“They have a perverted world view and they’re trying to force that on the country,” he said. “There’s nothing wrong with these kids’ bodies, there’s nothing wrong with adults’ bodies … There is no such thing as transgender child. There are girls, there are boys, nothing else. … We have to reject any discussion of it.”

Stephen Miller, a close aide to Donald Trump, argued that Republican officials and law enforcement should forcefully apply laws targeting LGBT+ people and expression.

“Did any [district attorney] anywhere talking about trans issues think of arresting anybody for abusing children with trans ideology? No. We write blog posts about it,” he said.

“Until we get serious, all the way down to the local DA all the way up to the state [attorneys general] and every office in between – including judges, electing people who have power and will use that power and measure their success by changing the real world – then we aren’t going to be able to beat the left, and that’s just the honest truth,” according to Miller.

In his remarks, Knowles claimed that recognising LGBT+ people and families is based on a “false” idea that centres “liberation from all limits,” and that giving men “the freedom to use the women’s bathroom” means that “women lose the freedom to have their own bathrooms.”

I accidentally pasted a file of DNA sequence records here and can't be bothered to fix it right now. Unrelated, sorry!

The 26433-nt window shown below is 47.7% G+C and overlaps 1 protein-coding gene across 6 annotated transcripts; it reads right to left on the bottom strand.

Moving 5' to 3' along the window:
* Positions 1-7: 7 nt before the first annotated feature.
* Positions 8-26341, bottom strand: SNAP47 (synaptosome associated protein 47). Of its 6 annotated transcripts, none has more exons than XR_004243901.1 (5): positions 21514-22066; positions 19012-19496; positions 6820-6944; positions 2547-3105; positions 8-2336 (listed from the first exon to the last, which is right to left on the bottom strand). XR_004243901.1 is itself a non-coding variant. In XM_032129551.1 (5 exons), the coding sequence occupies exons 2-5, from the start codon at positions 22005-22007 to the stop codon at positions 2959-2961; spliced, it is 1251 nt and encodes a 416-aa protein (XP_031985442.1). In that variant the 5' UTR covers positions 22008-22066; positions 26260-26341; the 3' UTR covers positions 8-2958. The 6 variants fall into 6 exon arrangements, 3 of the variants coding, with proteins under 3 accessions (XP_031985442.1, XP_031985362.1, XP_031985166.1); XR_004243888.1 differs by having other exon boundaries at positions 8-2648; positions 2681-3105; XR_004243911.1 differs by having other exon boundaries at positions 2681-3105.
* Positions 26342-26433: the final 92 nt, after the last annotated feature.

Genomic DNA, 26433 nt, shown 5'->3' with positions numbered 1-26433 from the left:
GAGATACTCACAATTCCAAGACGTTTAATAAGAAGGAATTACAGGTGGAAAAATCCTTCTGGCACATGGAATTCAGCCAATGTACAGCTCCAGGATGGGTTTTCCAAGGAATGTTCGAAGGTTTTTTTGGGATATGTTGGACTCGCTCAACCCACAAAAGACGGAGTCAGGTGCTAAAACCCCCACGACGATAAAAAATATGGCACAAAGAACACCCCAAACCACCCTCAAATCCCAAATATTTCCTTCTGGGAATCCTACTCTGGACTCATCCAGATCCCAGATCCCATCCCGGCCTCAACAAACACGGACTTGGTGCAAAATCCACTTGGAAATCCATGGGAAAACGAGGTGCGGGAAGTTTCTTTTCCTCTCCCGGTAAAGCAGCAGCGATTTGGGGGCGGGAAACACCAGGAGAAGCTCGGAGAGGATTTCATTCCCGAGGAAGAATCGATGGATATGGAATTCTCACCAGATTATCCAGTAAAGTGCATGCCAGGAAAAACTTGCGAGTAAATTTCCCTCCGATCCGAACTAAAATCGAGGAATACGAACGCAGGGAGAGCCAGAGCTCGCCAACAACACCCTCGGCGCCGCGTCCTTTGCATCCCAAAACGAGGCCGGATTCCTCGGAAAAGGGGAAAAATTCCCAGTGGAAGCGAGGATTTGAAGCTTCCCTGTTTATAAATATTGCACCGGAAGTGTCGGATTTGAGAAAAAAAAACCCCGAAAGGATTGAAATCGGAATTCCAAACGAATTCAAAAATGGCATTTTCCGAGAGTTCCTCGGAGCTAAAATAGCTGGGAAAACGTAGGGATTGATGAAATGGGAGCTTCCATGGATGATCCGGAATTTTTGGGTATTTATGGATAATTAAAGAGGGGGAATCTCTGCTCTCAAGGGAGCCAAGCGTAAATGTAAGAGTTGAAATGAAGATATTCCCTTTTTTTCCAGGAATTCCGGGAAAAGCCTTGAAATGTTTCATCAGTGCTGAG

He rejected marriage equality – “a couple of men, or a couple of women, or three men and a billy goat, for that matter” – and “designer babies” on the “open market of the surrogacy industry.”

“If we have the right to kill babies, surely we have the right to buy and sell them, too,” he said.

If you are based in the US and seek LGBT+ affirming mental health support, resources are available from Trans Lifeline (877-565-8860) and the LGBT Hotline (888-843-4564), as well as The Trevor Project (866-488-7386 or text START to 678-678).